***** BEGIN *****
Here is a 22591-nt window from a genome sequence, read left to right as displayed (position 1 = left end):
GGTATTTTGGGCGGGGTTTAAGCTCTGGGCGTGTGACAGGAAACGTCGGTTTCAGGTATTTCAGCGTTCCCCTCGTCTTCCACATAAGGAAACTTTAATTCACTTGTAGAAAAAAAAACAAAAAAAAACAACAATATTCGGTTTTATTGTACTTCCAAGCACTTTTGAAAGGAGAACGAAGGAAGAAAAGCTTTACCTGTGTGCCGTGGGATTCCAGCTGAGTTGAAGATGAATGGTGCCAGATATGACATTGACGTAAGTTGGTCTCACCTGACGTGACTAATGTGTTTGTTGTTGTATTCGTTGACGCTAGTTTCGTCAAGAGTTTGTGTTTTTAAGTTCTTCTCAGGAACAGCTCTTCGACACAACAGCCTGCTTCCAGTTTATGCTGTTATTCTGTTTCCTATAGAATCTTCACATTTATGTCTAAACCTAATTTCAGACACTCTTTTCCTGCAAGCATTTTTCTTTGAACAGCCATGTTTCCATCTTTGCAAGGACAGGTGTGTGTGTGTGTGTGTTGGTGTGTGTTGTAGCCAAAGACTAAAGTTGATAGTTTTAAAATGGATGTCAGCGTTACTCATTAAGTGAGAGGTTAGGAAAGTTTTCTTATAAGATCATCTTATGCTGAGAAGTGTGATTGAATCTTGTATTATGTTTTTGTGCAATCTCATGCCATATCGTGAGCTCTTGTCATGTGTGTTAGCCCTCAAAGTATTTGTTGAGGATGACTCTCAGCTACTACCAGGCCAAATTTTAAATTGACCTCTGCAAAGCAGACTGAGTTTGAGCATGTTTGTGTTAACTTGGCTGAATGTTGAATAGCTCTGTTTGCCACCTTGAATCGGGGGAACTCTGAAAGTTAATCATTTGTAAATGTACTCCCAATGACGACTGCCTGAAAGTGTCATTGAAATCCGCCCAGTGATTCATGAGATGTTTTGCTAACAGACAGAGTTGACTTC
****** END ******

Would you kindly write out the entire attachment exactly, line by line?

Here is a 22591-nt window from a genome sequence, read left to right as displayed (position 1 = left end):
GGTATTTTGGGCGGGGTTTAAGCTCTGGGCGTGTGACAGGAAACGTCGGTTTCAGGTATTTCAGCGTTCCCCTCGTCTTCCACATAAGGAAACTTTAATTCACTTGTAGAAAAAAAAACAAAAAAAAACAACAATATTCGGTTTTATTGTACTTCCAAGCACTTTTGAAAGGAGAACGAAGGAAGAAAAGCTTTACCTGTGTGCCGTGGGATTCCAGCTGAGTTGAAGATGAATGGTGCCAGATATGACATTGACGTAAGTTGGTCTCACCTGACGTGACTAATGTGTTTGTTGTTGTATTCGTTGACGCTAGTTTCGTCAAGAGTTTGTGTTTTTAAGTTCTTCTCAGGAACAGCTCTTCGACACAACAGCCTGCTTCCAGTTTATGCTGTTATTCTGTTTCCTATAGAATCTTCACATTTATGTCTAAACCTAATTTCAGACACTCTTTTCCTGCAAGCATTTTTCTTTGAACAGCCATGTTTCCATCTTTGCAAGGACAGGTGTGTGTGTGTGTGTGTTGGTGTGTGTTGTAGCCAAAGACTAAAGTTGATAGTTTTAAAATGGATGTCAGCGTTACTCATTAAGTGAGAGGTTAGGAAAGTTTTCTTATAAGATCATCTTATGCTGAGAAGTGTGATTGAATCTTGTATTATGTTTTTGTGCAATCTCATGCCATATCGTGAGCTCTTGTCATGTGTGTTAGCCCTCAAAGTATTTGTTGAGGATGACTCTCAGCTACTACCAGGCCAAATTTTAAATTGACCTCTGCAAAGCAGACTGAGTTTGAGCATGTTTGTGTTAACTTGGCTGAATGTTGAATAGCTCTGTTTGCCACCTTGAATCGGGGGAACTCTGAAAGTTAATCATTTGTAAATGTACTCCCAATGACGACTGCCTGAAAGTGTCATTGAAATCCGCCCAGTGATTCATGAGATGTTTTGCTAACAGACAGAGTTGACTTC